Asia’s first demonstration facility for medical wastewater treatment using electron beam (EB) technology began operation in China this year. According the an International Atomic Energy Agency (IAEA) report on 11 August. “This is the first pilot-scale – 400 cubic metres per day – demonstration of EB for medical wastewater treatment,” said Shijun He, Professor at the Institute of Nuclear and New Energy Technology (INET) at Tsinghua University. The facility in the Hubei Province sterilises medical wastewater and decomposes antibiotics without additional disinfectant or the production of secondary pollution. The milestone builds on a foundation of research by and technical cooperation with the IAEA that started a decade ago. “The IAEA has played a very important role on EB application in China,” said He. The facility opened in May.

Since 2010, the IAEA supported a coordinated research project and a technical cooperation project focussed on EB technology applied to industrial wastewater treatment. “The further application of EB technology to medical wastewater treatment demonstrates China’s ongoing progress and the tangible socioeconomic and environmental impact of the IAEA transferring nuclear technology to address development priorities,” said Gashaw Wolde, Section Head for technical cooperation with Asia and the Pacific at the IAEA.

Conventional water treatment technologies include filtration, chemical and biological treatments. “The traditional process of the treatment of medical wastewater is to input chemical disinfectant, such as sodium hypochlorite, into the wastewater to kill the microorganism. However, it will easily produce chemical reagent residues, and the residual antibiotic in the wastewater cannot be degraded,” said Liu Zhenwei, Director General of Xiyuan Hospital. Nuclear techniques, based on advanced oxidation/reduction processes such as electron beam and gamma radiation, have emerged as alternative solutions to eliminate micropollutants.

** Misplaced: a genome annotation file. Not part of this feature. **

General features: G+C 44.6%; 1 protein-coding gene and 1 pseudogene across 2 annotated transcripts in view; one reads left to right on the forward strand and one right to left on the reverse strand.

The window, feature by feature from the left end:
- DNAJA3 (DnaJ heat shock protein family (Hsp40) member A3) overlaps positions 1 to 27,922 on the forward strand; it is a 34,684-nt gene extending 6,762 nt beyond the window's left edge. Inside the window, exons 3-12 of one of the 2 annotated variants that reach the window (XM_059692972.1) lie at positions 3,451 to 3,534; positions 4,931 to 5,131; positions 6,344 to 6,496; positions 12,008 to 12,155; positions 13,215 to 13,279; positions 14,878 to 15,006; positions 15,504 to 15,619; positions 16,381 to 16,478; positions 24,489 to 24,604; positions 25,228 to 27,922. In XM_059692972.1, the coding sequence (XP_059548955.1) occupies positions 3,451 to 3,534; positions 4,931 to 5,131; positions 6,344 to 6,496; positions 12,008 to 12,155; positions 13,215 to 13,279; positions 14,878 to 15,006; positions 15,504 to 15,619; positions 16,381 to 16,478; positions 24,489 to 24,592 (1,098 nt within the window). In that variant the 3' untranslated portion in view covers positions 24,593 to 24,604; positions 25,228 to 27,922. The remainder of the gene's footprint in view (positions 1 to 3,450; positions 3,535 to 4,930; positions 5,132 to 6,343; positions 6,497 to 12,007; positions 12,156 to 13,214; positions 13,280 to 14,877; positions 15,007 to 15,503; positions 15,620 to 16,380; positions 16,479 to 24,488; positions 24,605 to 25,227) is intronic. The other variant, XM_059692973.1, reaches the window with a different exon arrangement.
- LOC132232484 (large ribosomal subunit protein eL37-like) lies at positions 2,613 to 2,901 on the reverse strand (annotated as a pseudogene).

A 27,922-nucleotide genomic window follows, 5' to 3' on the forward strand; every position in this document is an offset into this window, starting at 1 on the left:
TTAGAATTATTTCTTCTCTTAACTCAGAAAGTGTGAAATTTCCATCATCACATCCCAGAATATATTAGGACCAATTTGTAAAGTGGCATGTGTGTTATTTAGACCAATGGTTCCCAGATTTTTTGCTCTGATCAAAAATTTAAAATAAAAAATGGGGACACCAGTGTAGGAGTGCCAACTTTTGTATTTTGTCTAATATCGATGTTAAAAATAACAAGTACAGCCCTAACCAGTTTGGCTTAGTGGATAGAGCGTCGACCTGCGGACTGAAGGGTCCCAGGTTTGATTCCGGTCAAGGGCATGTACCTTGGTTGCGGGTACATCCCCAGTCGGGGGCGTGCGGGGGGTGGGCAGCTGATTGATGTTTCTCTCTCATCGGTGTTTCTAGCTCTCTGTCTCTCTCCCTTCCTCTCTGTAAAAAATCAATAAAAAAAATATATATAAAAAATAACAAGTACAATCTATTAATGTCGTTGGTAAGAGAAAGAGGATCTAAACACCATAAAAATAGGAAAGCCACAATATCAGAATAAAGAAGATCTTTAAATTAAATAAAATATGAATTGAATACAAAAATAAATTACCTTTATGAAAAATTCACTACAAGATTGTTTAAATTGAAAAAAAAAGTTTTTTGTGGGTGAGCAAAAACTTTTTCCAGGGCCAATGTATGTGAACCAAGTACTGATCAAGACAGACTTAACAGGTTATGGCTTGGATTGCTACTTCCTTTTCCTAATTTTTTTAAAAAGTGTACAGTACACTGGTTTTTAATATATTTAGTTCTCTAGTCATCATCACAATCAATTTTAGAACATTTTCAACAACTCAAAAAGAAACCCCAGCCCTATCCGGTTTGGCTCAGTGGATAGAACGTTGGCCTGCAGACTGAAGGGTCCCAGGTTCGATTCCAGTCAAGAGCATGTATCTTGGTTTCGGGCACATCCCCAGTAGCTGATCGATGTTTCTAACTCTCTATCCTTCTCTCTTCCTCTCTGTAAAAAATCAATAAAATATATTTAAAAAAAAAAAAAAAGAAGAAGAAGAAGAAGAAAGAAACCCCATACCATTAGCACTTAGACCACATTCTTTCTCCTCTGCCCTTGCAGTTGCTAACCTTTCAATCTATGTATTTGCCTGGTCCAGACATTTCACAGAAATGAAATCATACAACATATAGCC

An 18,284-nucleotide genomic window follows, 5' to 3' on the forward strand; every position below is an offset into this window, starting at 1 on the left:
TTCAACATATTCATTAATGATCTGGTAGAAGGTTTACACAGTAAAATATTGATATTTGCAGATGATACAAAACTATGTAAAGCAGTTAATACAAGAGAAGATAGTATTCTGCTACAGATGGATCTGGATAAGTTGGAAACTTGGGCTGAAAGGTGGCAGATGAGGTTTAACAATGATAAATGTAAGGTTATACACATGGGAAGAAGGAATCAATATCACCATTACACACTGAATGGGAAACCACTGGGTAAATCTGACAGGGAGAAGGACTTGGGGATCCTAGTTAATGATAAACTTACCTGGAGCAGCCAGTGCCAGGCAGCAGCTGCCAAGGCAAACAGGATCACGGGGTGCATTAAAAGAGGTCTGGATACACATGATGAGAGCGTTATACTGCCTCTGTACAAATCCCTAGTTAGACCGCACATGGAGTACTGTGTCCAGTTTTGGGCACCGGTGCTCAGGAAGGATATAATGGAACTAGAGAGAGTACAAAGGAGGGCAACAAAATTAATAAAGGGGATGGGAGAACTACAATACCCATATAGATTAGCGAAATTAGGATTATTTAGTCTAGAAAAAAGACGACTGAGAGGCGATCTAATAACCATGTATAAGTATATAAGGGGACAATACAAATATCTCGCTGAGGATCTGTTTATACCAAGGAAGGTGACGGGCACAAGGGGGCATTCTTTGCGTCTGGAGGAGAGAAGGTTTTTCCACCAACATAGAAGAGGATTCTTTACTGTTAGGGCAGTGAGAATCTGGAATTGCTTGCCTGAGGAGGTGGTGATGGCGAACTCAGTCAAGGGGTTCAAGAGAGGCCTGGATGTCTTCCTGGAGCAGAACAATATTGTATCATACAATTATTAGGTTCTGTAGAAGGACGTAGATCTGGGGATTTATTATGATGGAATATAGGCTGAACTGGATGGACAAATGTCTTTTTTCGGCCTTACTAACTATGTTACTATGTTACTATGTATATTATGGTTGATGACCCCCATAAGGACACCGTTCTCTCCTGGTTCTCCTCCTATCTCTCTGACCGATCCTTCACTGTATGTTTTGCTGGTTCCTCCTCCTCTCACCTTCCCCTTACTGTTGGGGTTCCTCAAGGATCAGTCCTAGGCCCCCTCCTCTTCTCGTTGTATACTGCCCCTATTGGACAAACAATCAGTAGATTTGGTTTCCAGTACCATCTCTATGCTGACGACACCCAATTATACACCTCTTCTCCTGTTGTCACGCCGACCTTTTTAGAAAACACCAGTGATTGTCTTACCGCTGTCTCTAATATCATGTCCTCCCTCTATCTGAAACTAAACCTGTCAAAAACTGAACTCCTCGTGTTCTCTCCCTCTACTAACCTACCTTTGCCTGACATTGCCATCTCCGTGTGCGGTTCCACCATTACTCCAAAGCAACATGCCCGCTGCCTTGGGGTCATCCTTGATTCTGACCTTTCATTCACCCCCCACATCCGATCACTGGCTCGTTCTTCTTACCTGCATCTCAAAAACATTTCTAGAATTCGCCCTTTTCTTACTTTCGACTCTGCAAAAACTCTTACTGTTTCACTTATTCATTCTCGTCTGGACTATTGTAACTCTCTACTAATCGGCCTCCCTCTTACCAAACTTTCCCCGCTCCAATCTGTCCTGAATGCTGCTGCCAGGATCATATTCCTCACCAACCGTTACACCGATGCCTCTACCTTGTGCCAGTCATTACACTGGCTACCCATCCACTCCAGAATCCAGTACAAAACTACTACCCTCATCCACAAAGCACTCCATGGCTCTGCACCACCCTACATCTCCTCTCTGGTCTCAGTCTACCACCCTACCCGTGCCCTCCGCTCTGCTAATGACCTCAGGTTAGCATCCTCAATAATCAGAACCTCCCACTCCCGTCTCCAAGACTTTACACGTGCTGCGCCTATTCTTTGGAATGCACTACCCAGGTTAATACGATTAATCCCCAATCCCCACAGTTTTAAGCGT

The China Atomic Energy Authority (CAEA) worked with experts from Tsinghua University and the China General Nuclear Power Corporation to combine EB irradiation technology with the medical sterilisation process for the first time in China. The joint research team developed equipment for the application of EB technology, with a new self-shield electron accelerator manufactured specifically to irradiate medical wastewater. New methodologies to detect viruses, including the virus that causes COVID-19, were also established.

“The wastewater content, including the type of contamination and viruses, varies from hospital to hospital and requires specific technologies and parameters for treatment in order to meet national standards,” said Joao Osso Junior, Head of the IAEA Section of Radioisotope Products and Radiation Technology. “EB technology for medical wastewater treatment does not require a large amount of energy input or any steam or chemical requirement, and the complications involved in the transport of hazardous substances are avoided by using this technology, which minimises negative impacts on health and the environment.”

The electron accelerator produces high energy EBs to react with DNA/RNA molecules or cells of microorganisms. The reaction hinders microbial growth and kills viruses and pathogenic bacteria. The quality of the treated wastewater has exceeded China’s standard for disposal of wastewater by infectious disease hospitals, said He, which is significant for public health since the treatment facility is near a major reservoir that feeds into China’s South-to-North Water Diversion Project.

This use of EB technology is based on years of work that began in 2010, when the IAEA started transferring related technology and know-how to treat industrial wastewater. In 2012, through an IAEA technical cooperation project, Chinese scientists, including He of Tsinghua University, developed a programme to treat wastewater with EB technology. The IAEA supported fellowships at existing facilities in other countries, a national training course and visiting experts, who provided guidance on project development.

In 2017, China inaugurated its first facility that uses EBs to treat industrial wastewater, and last year, China opened the world’s largest wastewater treatment facility using EB technology, with the capacity to treat 30 million litres of industrial wastewater a day.

“Nuclear technology has been widely used worldwide in industries, agriculture, medical and health care, as well as environmental protection,” said Zhang Jianhua, Vice Chairman of CAEA. “In China, it is still a new industry that is just getting started, and it has much potential to contribute to social and economic development, as well as to a better future for China and the world’s public health.”